01 February 2008

Share scheme needs to be taken seriously

Feb 1 2008
Fan Scene
By Sam Johnstone, Liverpool Daily Post

I’M LOOKING forward to the day that I can write about football again, but as it is the behind the scenes nonsense rumbles on.
And, to be honest, it’s probably for the best that games are on the back-burner at the moment with the way we are playing
I do want to pay tribute to Jamie Carragher, though, as I missed this last week with all the shenanigans.
Jamie is a true Liverpool legend, and for a modern day player to manage 500 games for one club is beyond impressive.
It shows Jamie’s commitment to the Liverpool cause, and his desire to play should see him get close to Cally’s record.
Like many Liverpool fans I tuned into Five Live at the weekend to hear Garry Richardson’s interview with Tom Hicks, and I wasn’t impressed.
The news that the owners had managed to restructure their loan deal was met with consternation by the supporters, and it didn’t really matter what Hicks came out with, it just wasn’t going to wash.
The real bombshell came when it was revealed that the club would have to shoulder the burden of around £30million worth of interest per year to service the loan, and this is totally unacceptable.
Hicks and Gillett (remember him? We all thought he was the senior partner!) may be hard-headed businessmen, but they obviously haven’t a clue about football in Britain.
Did they not notice what happened when the Glazer family did the same with United?
Though it is highly unlikely that an FC Liverpool will be formed, I do like the idea put forward by the group called Share Liverpool.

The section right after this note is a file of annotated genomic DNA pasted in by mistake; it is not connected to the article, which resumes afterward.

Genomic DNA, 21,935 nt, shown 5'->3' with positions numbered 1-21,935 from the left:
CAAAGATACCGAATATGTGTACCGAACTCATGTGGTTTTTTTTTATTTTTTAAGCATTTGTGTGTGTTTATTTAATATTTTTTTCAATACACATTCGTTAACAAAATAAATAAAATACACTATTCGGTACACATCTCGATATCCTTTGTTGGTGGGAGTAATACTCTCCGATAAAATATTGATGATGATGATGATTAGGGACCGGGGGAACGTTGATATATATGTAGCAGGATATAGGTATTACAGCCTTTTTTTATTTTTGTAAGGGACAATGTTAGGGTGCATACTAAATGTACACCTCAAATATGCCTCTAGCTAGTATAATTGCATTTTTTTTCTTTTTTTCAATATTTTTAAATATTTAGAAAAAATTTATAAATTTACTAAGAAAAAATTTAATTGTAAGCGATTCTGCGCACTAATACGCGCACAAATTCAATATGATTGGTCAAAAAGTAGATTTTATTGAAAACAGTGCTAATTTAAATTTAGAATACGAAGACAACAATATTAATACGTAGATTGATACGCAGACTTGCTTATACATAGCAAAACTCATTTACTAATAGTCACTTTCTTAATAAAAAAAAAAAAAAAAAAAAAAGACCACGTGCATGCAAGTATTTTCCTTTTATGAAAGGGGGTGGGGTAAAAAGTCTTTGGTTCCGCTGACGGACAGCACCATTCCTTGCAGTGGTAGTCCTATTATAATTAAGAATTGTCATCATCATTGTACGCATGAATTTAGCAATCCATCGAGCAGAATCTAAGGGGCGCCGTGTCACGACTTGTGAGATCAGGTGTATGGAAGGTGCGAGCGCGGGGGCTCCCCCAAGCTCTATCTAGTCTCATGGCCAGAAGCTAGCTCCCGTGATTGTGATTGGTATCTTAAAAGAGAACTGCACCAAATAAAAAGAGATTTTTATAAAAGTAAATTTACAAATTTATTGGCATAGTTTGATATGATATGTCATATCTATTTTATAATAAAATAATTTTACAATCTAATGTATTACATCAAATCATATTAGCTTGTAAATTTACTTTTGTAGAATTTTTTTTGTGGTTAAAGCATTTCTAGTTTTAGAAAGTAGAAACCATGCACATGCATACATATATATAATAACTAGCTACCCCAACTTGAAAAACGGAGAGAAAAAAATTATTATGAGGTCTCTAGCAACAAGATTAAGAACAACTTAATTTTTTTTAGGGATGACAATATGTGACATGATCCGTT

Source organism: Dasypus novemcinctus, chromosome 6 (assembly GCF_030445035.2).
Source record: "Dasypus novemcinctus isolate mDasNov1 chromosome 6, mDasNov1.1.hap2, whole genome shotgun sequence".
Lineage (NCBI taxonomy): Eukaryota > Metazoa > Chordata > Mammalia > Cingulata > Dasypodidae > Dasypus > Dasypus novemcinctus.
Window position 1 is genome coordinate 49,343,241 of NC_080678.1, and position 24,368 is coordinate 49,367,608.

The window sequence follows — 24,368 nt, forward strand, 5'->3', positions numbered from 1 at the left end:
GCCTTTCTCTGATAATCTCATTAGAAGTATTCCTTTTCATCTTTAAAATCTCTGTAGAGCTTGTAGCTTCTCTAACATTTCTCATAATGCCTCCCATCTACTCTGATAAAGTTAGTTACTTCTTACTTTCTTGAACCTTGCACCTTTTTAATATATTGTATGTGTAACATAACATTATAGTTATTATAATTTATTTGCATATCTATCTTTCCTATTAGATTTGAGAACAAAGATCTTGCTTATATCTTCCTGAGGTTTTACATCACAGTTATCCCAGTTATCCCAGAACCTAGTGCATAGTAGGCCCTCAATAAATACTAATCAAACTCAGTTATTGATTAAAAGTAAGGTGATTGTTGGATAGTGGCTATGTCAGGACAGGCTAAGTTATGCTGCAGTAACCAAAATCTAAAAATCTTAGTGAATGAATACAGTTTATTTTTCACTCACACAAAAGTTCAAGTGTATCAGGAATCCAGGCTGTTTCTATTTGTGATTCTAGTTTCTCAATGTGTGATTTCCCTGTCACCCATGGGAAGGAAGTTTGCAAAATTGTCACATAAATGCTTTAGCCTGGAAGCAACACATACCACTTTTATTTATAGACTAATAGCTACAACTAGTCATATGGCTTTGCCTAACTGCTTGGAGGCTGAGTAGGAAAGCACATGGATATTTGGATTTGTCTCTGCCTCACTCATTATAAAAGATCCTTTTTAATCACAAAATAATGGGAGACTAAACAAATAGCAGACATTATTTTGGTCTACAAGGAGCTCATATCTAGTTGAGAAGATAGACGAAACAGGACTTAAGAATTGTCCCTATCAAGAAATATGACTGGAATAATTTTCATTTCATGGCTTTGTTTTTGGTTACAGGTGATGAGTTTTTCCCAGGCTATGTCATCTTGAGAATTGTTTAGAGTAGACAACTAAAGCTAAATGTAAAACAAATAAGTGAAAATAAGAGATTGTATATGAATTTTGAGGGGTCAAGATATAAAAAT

I’ll say right from the start that I know a couple of the people involved with this, and they are both serious people and know the game inside out, but that hasn’t clouded my judgement on their plans. It may sound “pie in the sky” to begin with, but having done some work for Barcelona in the 1990s I know how well a community-owned club can be run.
Barca is the best example of this, and I was proud to sign up to their club while in the city for a while.
The Liverpool saga asks an awful lot of questions about the new forms of ownership that are spreading through the Premier League at the moment.
For that reason a lot of Reds are keen to avoid another big investor coming in to take over from the Americans. The idea of community ownership isn’t new to the English game, with Supporters Direct doing excellent work with a lot of lower league sides, but if Liverpool go down this route it will be a major change to the way clubs are owned and run.
We were all a bit guilty of gullibility when Gillett and Hicks came into the club, probably because of our desperation to at least compete for the title.
We should all look closely at what Share Liverpool are suggesting, and, if we are able, try and get involved either by investing or by supporting.

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